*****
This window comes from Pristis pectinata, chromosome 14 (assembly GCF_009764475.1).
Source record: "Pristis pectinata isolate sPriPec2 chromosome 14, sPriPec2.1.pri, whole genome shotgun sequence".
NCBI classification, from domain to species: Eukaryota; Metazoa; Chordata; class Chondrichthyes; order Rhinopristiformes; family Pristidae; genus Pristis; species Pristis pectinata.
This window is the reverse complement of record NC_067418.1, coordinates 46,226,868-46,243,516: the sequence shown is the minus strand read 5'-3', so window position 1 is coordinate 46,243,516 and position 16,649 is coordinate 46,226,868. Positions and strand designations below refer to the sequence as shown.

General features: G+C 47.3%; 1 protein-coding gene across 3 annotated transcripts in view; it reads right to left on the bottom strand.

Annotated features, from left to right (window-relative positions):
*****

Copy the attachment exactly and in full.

This window comes from Pristis pectinata, chromosome 14 (assembly GCF_009764475.1).
Source record: "Pristis pectinata isolate sPriPec2 chromosome 14, sPriPec2.1.pri, whole genome shotgun sequence".
NCBI classification, from domain to species: Eukaryota; Metazoa; Chordata; class Chondrichthyes; order Rhinopristiformes; family Pristidae; genus Pristis; species Pristis pectinata.
This window is the reverse complement of record NC_067418.1, coordinates 46,226,868-46,243,516: the sequence shown is the minus strand read 5'-3', so window position 1 is coordinate 46,243,516 and position 16,649 is coordinate 46,226,868. Positions and strand designations below refer to the sequence as shown.

General features: G+C 47.3%; 1 protein-coding gene across 3 annotated transcripts in view; it reads right to left on the bottom strand.

Annotated features, from left to right (window-relative positions):